Distractions in Healthcare: The Ethical and Legal Implications of Alarm Fatigue on Patient Safety

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Distractions are everywhere. They may include cellphones, multiple alarms sounding, overhead paging, monitors beeping, and various interruptions that disrupt your clinical practice.
Give an example of an ethical or legal issue that may arise if a patient has a poor outcome or sentinel event because of a distraction such as alarm fatigue. What does the evidence reveal about alarm fatigue and distractions in healthcare when it comes to patient safety?
Cite your scholarly sources used.


Distractions in healthcare can have serious consequences, leading to a poor outcome or sentinel event for patients. Alarm fatigue is a particular concern, where the high volume of alarms can lead to desensitization and cause healthcare providers to miss critical alarms. If a patient experiences a negative outcome due to alarm fatigue, ethical and legal issues may arise. For instance, if it is found that the healthcare provider did not take appropriate action to address the issue, a legal issue may arise. On the other hand, if healthcare providers knowingly ignore alarm fatigue, putting patients at risk, an ethical issue may arise.

The evidence reveals that alarm fatigue is a significant problem in healthcare. According to a study by Cvach (2012), nurses receive an average of 350 alarms per patient per day, with only 10% of those alarms being clinically significant. This high volume of alarms can lead to a phenomenon known as “alarm fatigue,” where healthcare providers become desensitized to the alarms and miss important alerts. Moreover, Westbrook et al. (2018) found that distractions such as interruptions and distractions during medication administration were associated with a higher risk of medication errors. Therefore, distractions can have a significant impact on patient safety.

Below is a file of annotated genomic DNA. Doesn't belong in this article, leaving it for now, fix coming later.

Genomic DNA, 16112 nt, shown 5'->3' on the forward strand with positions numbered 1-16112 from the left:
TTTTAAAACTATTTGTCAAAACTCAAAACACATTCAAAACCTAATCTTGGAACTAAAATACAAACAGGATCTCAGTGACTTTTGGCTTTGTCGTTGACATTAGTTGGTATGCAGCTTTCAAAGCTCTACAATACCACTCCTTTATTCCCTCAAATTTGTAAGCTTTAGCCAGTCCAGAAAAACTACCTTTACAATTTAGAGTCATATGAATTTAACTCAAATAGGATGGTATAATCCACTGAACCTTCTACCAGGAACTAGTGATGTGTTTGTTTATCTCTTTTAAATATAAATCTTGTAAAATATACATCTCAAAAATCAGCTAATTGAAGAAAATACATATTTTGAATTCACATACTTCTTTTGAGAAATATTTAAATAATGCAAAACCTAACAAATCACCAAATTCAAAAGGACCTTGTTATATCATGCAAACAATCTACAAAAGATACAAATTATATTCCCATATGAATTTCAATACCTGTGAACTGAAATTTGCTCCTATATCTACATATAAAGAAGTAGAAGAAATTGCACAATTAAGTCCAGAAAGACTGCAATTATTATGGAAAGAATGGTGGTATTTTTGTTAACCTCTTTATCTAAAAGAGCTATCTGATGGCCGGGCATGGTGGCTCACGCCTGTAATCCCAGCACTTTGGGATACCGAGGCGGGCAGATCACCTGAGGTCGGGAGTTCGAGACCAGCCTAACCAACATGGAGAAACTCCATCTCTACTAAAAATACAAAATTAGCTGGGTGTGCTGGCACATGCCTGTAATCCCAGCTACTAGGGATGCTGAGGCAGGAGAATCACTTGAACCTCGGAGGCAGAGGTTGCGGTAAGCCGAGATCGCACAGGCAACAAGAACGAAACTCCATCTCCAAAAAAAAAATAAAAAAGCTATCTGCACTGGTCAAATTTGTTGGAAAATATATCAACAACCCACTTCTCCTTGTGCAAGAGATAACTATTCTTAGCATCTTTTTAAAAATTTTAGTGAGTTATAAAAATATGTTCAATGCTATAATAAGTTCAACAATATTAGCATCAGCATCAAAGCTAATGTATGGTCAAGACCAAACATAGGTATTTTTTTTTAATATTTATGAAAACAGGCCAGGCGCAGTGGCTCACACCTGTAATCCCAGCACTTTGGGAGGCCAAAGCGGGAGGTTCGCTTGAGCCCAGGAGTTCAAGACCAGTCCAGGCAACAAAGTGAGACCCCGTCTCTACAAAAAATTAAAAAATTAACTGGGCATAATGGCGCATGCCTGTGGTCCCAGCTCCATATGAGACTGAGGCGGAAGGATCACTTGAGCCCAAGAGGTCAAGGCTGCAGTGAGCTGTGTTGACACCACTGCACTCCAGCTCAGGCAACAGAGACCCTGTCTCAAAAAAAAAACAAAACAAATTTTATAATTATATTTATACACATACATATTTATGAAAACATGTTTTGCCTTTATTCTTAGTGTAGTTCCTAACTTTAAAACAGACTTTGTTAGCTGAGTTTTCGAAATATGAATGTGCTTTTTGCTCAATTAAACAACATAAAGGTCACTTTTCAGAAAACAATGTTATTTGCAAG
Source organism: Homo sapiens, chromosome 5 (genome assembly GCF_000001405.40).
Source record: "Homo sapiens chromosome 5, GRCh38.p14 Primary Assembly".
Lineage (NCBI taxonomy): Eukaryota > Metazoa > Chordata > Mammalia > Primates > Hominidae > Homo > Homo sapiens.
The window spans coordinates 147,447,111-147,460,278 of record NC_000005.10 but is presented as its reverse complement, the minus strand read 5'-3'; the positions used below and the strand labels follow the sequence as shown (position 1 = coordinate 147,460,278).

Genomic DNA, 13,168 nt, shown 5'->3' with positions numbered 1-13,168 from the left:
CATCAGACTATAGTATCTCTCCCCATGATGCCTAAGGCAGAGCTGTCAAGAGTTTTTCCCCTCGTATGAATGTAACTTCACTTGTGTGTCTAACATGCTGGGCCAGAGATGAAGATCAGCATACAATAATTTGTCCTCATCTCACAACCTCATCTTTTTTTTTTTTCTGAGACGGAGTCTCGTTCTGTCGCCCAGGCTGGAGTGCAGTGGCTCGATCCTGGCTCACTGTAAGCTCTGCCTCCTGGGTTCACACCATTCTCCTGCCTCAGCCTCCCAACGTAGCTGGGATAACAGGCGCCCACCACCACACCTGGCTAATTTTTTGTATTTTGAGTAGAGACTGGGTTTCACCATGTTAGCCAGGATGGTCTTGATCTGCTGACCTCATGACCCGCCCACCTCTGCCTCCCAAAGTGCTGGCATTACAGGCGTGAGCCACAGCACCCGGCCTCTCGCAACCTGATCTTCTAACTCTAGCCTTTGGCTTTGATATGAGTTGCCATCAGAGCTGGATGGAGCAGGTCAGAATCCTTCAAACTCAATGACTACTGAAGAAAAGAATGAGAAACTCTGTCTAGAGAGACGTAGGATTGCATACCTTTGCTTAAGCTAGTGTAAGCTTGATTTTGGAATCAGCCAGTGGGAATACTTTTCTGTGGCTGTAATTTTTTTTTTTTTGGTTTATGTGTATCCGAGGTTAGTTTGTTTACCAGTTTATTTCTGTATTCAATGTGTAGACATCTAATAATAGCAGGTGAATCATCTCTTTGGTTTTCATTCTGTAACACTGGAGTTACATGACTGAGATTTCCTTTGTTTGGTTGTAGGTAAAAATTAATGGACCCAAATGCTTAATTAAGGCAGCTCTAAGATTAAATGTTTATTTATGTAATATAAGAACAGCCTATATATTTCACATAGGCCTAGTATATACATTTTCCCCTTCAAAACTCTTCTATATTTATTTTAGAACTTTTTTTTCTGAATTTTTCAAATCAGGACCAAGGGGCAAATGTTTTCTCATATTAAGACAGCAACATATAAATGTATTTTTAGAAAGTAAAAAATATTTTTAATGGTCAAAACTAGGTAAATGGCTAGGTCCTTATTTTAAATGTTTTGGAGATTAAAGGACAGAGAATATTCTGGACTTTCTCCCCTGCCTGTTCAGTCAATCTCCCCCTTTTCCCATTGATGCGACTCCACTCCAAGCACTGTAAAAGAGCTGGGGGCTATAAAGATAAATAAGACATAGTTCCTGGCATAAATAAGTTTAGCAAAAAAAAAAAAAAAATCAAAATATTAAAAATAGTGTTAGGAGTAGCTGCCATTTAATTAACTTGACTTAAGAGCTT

It is vital for healthcare providers to recognize the potential risks associated with alarm fatigue and other distractions and take appropriate measures to reduce these risks. One solution may be to implement technology that helps prioritize and filter alarms, reducing the number of unnecessary and non-urgent alarms.

In conclusion, distractions such as alarm fatigue and interruptions can have serious consequences in healthcare, leading to a poor outcome or sentinel event for patients. It is crucial for healthcare providers to take appropriate measures to mitigate these risks and prioritize patient safety.


  • Cvach, M. (2012). Monitor alarm fatigue: an integrative review. Biomedical Instrumentation & Technology, 46(4), 268-277.
  • Westbrook, J. I., Woods, A., Rob, M. I., Dunsmuir, W. T., & Day, R. O. (2018). Association of interruptions with an increased risk and severity of medication administration errors. Archives of Internal Medicine, 178(5), 776-782.

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